ABSD remission is also available for couples with at least one Singaporean citizen on the purchase of their second property together.
However, they will have to sell their first property within 6 months of buying the new property.
Additionally, house developers may also qualify for remission for development purposes.
In the case of a foreign spouse gaining Singapore citizenship, the citizenship status must have been given before the time of purchase for ABSD remission to apply.
Are there any ABSD Exemptions?
Absolutely, there are specific cases where the payment of ABSD is exempted.
As you know, Singaporean citizens are only liable to pay ABSD for the second and subsequent residential property purchases.
So, a neat way of avoiding ABSD is to maintain the status of a first-time buyer.
Couples can achieve this by using only one person’s name in the initial purchase, leaving the other person free of property count.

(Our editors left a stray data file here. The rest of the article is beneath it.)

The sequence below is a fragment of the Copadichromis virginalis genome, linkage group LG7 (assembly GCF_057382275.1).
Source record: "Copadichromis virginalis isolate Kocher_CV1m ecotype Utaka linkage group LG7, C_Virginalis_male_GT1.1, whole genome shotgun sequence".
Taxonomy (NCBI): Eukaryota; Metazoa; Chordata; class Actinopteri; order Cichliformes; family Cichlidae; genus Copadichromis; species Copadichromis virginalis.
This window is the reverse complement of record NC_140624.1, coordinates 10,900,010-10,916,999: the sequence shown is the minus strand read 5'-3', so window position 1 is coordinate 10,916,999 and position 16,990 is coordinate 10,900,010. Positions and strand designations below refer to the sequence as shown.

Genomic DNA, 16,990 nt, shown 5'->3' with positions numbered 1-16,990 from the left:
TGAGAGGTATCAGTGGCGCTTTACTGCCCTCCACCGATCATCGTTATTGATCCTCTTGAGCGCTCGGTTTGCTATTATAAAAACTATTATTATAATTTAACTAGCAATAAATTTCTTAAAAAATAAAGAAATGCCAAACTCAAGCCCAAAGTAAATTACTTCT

Alternatively, they can also choose to decouple and transfer the ownership of the initial property to one spouse, so that the other spouse is free.
In a situation where you are purchasing a second property, but have already sold your first property, your status will revert to a first-time buyer.
This essentially removes any obligation to pay ABSD.
Foreigners from the United States of America, Liechtenstein, Norway, Switzerland and Iceland are exempt from paying ABSD on their first property purchase.
Finally, ABSD may be exempt if you buy a dual-key property with multiple units of living space.
Buying someone else property: How does ABSD Work?
If you’re buying property to gift someone else who does now already own a residential property, for example, your child (above 21 years old), will remove any obligations for paying ABSD.